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Consumer-Goods Highlights From the Berkshire Hathaway Meeting

Warren Buffett's classic investing style is fairly consumer-goods-centric, and he's known for being heavily invested in companies such as Coca-Cola (NYSE: KO) and Procter & Gamble (NYSE: PG).

In this clip from the Industry Focus: Consumer Goods podcast, Sean O'Reilly and Vincent Shen share a few of the consumer-goods highlights from the recent Berkshire Hathaway (NYSE: BRK-A) (NYSE: BRK-B) annual meeting. Even though those stocks didn't receive a lot of attention at the event, what was said offers insight into how the Oracle of Omaha and his lieutenants feel about those brands.

Buffett clearly doesn't follow conventional wisdom when it comes to Coke, and he explained why he's not worried about the nation's slowing soda consumption. The CEO also explained why he chose not to vote on Coca-Cola's executive compensation plan even though Berkshire Hathaway owns nearly 10% of the beverage brand.

A full transcript follows the video.

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This podcast was recorded on May 3, 2016. 

Sean O'Reilly: Buffett actually didn't do a ton of talking about consumer-goods brands. Classic Buffett investments are Coca-Cola, Gillette, Procter & Gamble. It's so well-known that he doesn't spend a ton of time on them, although if you read any of those old "How to Pick Stocks Like Warren Buffett" books that are written in the '90s and the early 2000s, they always cite these consumer-goods brands, which is our bread and butter, at least for this show, as what he looks for in a company.

We got a few good tidbits that I actually just wanted to highlight for our listeners. The biggest of which was, the red and white elephant in the room was Coca-Cola. Do you still drink Coke, Vince?

Vincent Shen: I'm not a huge soda drinker these days.

O'Reilly: You used to be, though. I know I was.

Shen: Yeah. Sure. As a kid, I think everybody -- before, I guess, this bigger movement toward healthier foods and trying to avoid sugary drinks like these sodas. These companies have seen that, but Buffett still seems pretty bullish on the company, right?

O'Reilly: Yeah. People in the audience and even that hedge-fund investor, Bill Ackman, they're all basically criticizing Buffett's stake in Coca-Cola. He owns, like, 9% of the company; it's worth like 10 or $12 billion or something. Coke, Ackman says, it leads to obesity and it's bad for you, these sugary drinks are just terrible for you, they aren't part of a good diet, and all this stuff.

Buffett's answer to it, which you got to give him credit, it's comical and everything, but he notes that he gets 700 calories a day, about a fourth of his caloric intake, from Coca-Cola, and switching to water and broccoli may not make it easier to live to 100. Yeah.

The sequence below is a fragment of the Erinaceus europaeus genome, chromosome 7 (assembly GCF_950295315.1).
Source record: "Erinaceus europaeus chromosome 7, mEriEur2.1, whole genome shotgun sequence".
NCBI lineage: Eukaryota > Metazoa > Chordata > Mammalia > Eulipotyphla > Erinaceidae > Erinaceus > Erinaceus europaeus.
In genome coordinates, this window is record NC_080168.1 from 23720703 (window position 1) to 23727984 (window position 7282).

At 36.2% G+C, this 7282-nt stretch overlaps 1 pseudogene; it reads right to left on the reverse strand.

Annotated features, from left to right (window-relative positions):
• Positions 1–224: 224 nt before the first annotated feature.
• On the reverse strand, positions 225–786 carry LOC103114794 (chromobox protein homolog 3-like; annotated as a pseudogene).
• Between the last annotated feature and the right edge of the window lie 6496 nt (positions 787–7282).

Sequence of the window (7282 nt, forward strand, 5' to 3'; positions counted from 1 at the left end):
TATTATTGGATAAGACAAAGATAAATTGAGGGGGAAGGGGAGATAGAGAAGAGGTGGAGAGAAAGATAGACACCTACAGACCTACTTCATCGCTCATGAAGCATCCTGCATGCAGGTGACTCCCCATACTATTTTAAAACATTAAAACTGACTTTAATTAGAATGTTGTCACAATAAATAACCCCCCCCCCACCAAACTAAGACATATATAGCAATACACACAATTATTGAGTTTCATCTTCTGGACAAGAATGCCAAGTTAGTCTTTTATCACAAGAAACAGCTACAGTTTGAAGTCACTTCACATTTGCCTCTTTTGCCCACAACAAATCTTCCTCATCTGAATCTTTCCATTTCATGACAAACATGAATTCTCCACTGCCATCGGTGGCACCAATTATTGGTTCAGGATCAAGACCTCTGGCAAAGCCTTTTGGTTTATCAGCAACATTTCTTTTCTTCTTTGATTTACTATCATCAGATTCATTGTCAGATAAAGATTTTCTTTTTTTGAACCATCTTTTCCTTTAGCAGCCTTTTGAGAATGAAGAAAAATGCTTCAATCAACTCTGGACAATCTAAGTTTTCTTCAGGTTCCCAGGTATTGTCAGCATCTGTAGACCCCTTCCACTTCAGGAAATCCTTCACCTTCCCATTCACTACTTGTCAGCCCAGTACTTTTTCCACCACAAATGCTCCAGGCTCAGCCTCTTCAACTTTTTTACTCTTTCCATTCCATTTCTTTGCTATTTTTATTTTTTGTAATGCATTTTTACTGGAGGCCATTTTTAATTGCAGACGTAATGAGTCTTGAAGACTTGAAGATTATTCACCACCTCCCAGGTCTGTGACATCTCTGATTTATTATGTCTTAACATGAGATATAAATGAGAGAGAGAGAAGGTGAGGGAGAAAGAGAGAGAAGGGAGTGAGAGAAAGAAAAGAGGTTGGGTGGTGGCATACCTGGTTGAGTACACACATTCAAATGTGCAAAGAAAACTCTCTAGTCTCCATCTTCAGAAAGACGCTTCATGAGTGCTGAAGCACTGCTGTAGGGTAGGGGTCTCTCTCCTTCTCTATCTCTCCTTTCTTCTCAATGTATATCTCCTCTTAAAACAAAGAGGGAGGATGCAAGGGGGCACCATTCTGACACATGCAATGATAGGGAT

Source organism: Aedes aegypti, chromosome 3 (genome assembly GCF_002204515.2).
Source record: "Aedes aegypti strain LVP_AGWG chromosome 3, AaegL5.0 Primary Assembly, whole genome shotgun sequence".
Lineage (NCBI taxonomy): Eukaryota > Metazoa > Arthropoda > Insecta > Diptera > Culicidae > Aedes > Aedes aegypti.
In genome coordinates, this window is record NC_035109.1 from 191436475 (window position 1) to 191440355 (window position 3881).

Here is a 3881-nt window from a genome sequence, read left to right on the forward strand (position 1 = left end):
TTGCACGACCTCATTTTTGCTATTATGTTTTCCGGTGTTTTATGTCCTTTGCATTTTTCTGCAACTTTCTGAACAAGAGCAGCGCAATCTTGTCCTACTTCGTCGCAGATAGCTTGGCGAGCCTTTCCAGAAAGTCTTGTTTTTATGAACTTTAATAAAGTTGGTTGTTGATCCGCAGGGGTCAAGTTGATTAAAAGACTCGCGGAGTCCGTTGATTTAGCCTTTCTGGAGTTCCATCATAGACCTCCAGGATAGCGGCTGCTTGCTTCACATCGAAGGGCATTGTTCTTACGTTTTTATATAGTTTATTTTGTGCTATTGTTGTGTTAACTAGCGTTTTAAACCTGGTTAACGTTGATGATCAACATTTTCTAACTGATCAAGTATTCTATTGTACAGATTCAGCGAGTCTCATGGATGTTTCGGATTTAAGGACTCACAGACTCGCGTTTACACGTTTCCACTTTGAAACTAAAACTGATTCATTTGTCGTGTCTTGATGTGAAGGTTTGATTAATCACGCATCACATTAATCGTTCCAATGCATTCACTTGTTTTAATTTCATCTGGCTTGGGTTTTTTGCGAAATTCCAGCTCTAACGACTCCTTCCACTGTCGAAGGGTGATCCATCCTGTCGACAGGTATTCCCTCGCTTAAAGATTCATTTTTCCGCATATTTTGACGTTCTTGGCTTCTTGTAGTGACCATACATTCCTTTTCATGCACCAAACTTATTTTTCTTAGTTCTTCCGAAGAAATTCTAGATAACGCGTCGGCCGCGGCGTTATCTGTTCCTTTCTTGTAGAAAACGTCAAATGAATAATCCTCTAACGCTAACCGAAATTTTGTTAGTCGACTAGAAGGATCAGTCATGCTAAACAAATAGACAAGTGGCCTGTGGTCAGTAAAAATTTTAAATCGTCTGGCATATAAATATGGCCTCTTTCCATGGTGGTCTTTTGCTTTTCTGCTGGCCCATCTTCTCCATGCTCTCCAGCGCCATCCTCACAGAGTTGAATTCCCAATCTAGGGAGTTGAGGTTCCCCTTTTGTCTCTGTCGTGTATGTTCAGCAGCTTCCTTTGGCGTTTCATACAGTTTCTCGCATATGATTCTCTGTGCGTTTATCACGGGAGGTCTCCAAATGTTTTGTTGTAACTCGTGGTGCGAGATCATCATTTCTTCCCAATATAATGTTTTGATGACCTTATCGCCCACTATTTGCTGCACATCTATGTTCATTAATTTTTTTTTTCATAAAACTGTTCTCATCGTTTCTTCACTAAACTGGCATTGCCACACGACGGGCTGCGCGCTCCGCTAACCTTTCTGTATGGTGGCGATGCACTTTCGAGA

That was his response to the whole diet-type stuff, whatever. It wasn't at this meeting; there was a previous meeting where Charlie Munger chimed in and he talked about how sugars can sometimes help soften up arteries and make them less hard and all this stuff. Oh, man.

Shen: I don't know if I'm going to be taking medical advice from Charlie Munger, whom I respect quite a bit.

O'Reilly: He's 92, so you could do a lot worse.

Shen: There you go.

O'Reilly: Yeah. Is he 92? He's in his early 90s?

Shen: Yes, he is.

O'Reilly: Anyway. The other question that was thrown at Buffett regarding Coca-Cola was executive compensation at Coke headquarters in Atlanta, Ga.

Shen: Yes.

O'Reilly: Buffett's son took his spot on Coca-Cola's board. The board just had to vote recently on compensation packages for Coca-Cola's management team, and it included a lot of stock options. Buffett actually, he didn't vote for it, he didn't vote against it, he abstained.

Shen: That's a pretty significant ... that's pretty significant, since they own 9% of the company.

O'Reilly: Yeah. It would be the IF team voting on something and half the people not being there or something.

Shen: Sure.

O'Reilly: Or you not voting. You're that important. Everybody was like, why didn't you vote against it if you don't like the compensation? You've said stock options, which these guys are getting to a large degree in the compensation package in question, why didn't you just vote against it?

He's like, "That would go against what I want, and I don't want to give the impression that I don't broadly support the management team, which I do," and so he abstained. I don't know. You get the sense that it's a classic Buffett move, because he does not like direct compensation or awards or anything. ...

Last but not least before we move on, we've talked a lot about Heinz, we've talked about Burger King in the past. These are, of course, deals made by 3G Capital, the private-equity firm that Buffett's teamed up with, in particular for the Heinz deal. Again, a lot of praises on them. Munger said he loves their cost-cutting initiatives of literally getting rid of any unnecessary expense.

Coolest thing out of the meeting that I liked was Buffett said he's in awe of Jeff Bezos' genius for making customers happy buying the things they were already buying. I can attest to that. I love my Prime membership. I get my detergent delivered to my door and I have a smile on my face.

Shen: Yeah. I wasn't really surprised by that comment. He's always come off as somebody who respects talented management and somebody who's visionary.

O'Reilly: Yeah.

Shen: I don't think you could take that away from just Jeff Bezos and what he's done with [Amazon.com] for sure.